Risk of Data LossIf you’re too delete-happy, you might accidentally remove cells you needed. Always double-check before hitting delete.
Potential ConfusionDeleting cells can shift your data, which might throw you off if you’re not expecting it.
Undo LimitationsExcel has a limit on how many actions you can undo, so be careful not to go too far and lose the ability to revert changes.

It’s important to approach this task with a bit of caution. Remember, with great deleting power comes great responsibility. Make sure you’re not removing anything important, and always save your work before making big changes.

Additional Information

When you’re working with Microsoft Excel 2013, you might come across a situation where you need to remove extra unused cells to tidy up your worksheet. But, there’s a bit more to it than just hitting the delete button. You’ve got to think about what you’re doing and why. Are these cells truly unnecessary? Could they be used later on? It’s a bit like pruning a plant – you’ve got to cut off the dead parts to help the healthy parts grow better.

And here’s a pro tip: If you’re removing a large number of cells, it might be worth it to save a copy of your spreadsheet before you start deleting. That way, if something goes wrong, you’ve got a backup ready to go. It’s like having an insurance policy for your data.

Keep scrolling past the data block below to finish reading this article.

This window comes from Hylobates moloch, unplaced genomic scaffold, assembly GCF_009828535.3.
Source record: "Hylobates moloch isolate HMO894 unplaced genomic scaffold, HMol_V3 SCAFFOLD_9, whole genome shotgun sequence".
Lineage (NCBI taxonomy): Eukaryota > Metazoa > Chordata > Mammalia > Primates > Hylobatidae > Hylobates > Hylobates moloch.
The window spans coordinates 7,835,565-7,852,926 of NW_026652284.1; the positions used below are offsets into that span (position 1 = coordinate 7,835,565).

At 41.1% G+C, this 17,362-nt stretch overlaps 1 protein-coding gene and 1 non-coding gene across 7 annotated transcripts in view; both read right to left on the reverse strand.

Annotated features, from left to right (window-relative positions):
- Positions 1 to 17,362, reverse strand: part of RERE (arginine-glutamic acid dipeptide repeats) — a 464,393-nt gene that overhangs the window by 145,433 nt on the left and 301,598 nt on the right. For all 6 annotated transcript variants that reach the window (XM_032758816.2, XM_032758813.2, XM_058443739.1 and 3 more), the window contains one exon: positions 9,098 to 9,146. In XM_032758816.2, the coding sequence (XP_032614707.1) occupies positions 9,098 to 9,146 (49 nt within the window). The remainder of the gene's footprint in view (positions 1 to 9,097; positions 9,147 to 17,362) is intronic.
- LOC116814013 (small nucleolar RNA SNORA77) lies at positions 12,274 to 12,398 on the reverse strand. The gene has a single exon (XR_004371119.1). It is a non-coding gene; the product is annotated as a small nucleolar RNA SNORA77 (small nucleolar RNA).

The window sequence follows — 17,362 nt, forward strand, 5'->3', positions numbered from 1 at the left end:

In this article, we’ve covered how to remove extra unused cells in Microsoft Excel 2013, but remember that each version of Excel might have slightly different steps. So, if you’re using a different version, be sure to check the specific instructions for that one.


  1. Select the cells you want to delete.
  2. Right-click to open the context menu.
  3. Choose “Delete” to remove the selected cells.

Just remember, it’s like following a recipe – measure twice, cut once.

Frequently Asked Questions

What happens if I accidentally delete the wrong cells?

Don’t worry! Just use the undo function (Ctrl + Z) to revert your changes.

Can I delete multiple rows or columns at once?

Yes, you can select and delete multiple rows or columns in one go. It’s like clearing multiple items off your desk in one sweep.

Will deleting cells affect my formulas?

It might. If your formulas reference the cells you’re deleting, you’ll need to update them accordingly.

Is there a way to quickly select all unused cells?

There isn’t a one-click solution, but you can use Ctrl + Shift + Arrow keys to quickly select large ranges of cells.

Can I recover a spreadsheet if I’ve saved after deleting cells?

If you haven’t closed the spreadsheet, you can undo the changes. Otherwise, you’ll need a previously saved version.


Removing extra unused cells in Microsoft Excel 2013 is like giving your spreadsheet a fresh haircut. It looks cleaner, feels lighter, and works better. Whether you’re a spreadsheet rookie or a seasoned data cruncher, keeping your Excel files organized is key to maintaining efficiency and clarity in your work.

Remember, a tidy spreadsheet is a happy spreadsheet. So, roll up your sleeves, grab that digital pruning shear, and get rid of those unnecessary cells. Who knows, you might just find that Excel can be your best friend when it’s well-kept. Happy organizing!